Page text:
Richeson also publishes opinion pieces and commentary in major media outlets on topics related to race.[20][21]


  1. ^ "Social Perception and Communication Lab". Northwestern University. Retrieved 25 May 2015. 
  2. ^ a b Hurd Anyaso, Hilary (30 April 2015). "Jennifer Richeson elected to the National Academy of Sciences". Northwestern University News. Retrieved 25 May 2015. 
  3. ^ Turner Price, Dawn (6 July 2009). "'Genius grant' winner details her rise from being lackluster student". Chicago Tribune. Retrieved 25 May 2015. 
  4. ^ Berreby, David (2 October 2007). "The Bias Detective". Smithsonian Magazine. Retrieved 25 May 2015. 
  5. ^ "Faculty Spotlight: Jennifer Richeson". Northwestern University Institute for Policy Research. March 2013. Retrieved 25 May 2015. 
  6. ^ a b Richeson, Jennifer. "Curriculum Vitae" (PDF). Retrieved 25 May 2015. 
  7. ^ "Jennifer Richeson to join Psychology Department faculty in 2016". Yale University Department of Psychology. 6 April 2015. Retrieved 25 May 2015. 
  8. ^ "Jennifer Richeson". MacArthur Foundation. 1 September 2006. Retrieved 25 May 2015. 
  9. ^ Hurd Anyaso, Hilary (14 April 2015). "Two Northwestern faculty named Guggenheim Fellows". Northwestern University News. Retrieved 25 May 2015.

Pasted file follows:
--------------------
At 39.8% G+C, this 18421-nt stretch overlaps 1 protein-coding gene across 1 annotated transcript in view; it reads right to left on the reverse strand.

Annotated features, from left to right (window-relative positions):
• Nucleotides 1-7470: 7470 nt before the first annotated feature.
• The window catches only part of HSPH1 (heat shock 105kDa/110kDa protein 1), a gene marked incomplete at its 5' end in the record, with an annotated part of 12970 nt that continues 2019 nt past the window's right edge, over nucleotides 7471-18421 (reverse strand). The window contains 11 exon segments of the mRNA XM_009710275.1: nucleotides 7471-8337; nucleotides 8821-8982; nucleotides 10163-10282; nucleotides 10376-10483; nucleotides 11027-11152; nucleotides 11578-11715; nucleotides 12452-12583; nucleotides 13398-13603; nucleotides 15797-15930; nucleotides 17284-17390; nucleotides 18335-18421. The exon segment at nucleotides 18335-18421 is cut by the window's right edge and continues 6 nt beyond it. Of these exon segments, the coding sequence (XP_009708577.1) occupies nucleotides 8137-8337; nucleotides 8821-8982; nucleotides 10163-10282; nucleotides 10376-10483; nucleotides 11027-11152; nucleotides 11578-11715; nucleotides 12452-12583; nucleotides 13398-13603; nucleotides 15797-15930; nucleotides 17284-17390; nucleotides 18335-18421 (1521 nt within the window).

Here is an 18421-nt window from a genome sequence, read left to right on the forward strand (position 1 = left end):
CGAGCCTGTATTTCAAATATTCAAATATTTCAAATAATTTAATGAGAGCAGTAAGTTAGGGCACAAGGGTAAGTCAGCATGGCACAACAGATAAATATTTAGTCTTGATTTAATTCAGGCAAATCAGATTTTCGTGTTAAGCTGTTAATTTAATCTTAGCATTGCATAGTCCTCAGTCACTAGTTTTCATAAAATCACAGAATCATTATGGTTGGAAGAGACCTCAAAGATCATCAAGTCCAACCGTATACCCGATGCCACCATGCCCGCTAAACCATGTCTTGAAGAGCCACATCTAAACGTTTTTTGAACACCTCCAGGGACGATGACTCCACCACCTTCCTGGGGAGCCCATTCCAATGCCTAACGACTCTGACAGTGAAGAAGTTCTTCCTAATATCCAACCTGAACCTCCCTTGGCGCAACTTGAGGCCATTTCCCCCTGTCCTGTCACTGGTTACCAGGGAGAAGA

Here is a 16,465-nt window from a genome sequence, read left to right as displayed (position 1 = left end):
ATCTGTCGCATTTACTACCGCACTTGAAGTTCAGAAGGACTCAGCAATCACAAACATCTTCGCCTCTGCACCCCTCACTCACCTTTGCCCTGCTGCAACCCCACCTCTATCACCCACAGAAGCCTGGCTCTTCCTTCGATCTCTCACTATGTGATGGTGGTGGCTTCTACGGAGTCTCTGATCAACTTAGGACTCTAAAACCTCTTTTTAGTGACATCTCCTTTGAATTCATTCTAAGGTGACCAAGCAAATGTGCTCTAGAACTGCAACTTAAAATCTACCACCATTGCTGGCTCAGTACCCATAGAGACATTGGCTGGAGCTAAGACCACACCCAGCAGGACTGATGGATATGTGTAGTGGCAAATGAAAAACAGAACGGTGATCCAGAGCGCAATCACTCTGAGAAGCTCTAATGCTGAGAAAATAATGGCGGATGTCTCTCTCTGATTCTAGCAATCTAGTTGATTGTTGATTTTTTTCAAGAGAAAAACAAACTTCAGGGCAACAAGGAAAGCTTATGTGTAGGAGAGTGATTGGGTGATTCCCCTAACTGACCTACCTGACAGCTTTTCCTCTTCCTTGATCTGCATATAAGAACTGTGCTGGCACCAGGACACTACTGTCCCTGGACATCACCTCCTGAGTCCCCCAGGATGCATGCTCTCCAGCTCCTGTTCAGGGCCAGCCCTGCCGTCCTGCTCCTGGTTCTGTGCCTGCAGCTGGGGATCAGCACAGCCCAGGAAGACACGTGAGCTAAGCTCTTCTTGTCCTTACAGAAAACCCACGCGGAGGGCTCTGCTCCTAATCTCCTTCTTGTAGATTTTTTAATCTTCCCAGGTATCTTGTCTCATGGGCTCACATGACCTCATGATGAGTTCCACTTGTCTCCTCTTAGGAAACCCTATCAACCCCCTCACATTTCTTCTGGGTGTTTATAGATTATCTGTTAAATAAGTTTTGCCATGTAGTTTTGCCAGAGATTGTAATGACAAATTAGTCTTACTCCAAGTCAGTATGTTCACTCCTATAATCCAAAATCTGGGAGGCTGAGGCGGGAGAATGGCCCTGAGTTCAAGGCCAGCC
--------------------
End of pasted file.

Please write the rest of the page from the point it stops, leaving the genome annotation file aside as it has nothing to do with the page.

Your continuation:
10. ^ "Two Black Scholars Elected Members of the National Academy of Sciences". Journal of Blacks in Higher Education. 11 May 2015. Retrieved 25 May 2015. 
  11. ^ a b "Social Perception and Communication Lab". Northwestern University. Retrieved 25 May 2015. 
  12. ^ "Editorial: Scanning the social brain". Nature Neuroscience 6 (12): 1239. December 2003. doi:10.1038/nn1203-1239. 
  13. ^ Gehring, William J; Karpinski, Andrew; Hilton, James L (December 2003). "Thinking about interracial interactions". Nature Neuroscience 6 (12): 1241–1243. doi:10.1038/nn1203-1241. 
  14. ^ Richeson, Jennifer A; Baird, Abigail A; Gordon, Heather L; Heatherton, Todd F; Wyland, Carrie L; Trawalter, Sophie; Shelton, J Nicole (16 November 2003). "An fMRI investigation of the impact of interracial contact on executive function". Nature Neuroscience 6 (12): 1323–1328. doi:10.1038/nn1156. 
  15. ^ Richeson, J. A.; Shelton, J. N. (1 May 2003). "When Prejudice Does Not Pay: Effects of Interracial Contact on Executive Function". Psychological Science 14 (3): 287–290. doi:10.1111/1467-9280.03437. 
  16. ^ Bouie, Jamelle (9 April 2014). "Could America Become Mississippi?". Slate (in en-US). ISSN 1091-2339. Retrieved 2015-05-26. 
  17. ^ "Is the Rising Democratic Majority Doomed?". Daily Intelligencer. New York Magazine. Retrieved 2015-05-26. 
  18. ^ "Notion of Minority-Majority Nation Exacerbates White Racism". Pacific Standard. Retrieved 2015-05-26. 
  19. ^ Edsall, Thomas B. (2014-05-20). "The Great White Hope". The New York Times. ISSN 0362-4331. Retrieved 2015-05-26. 
  20. ^ Richeson, Jennifer. "What Ivy League ties to slavery teach about absolution". Boston Globe. Retrieved 2015-05-26. 
  21. ^ Richeson, Jennifer (2015-03-21). "Stop mocking Starbucks’s ‘Race Together.’ It could actually lead to useful conversations about race.". The Washington Post (in en-US). ISSN 0190-8286. Retrieved 2015-05-26.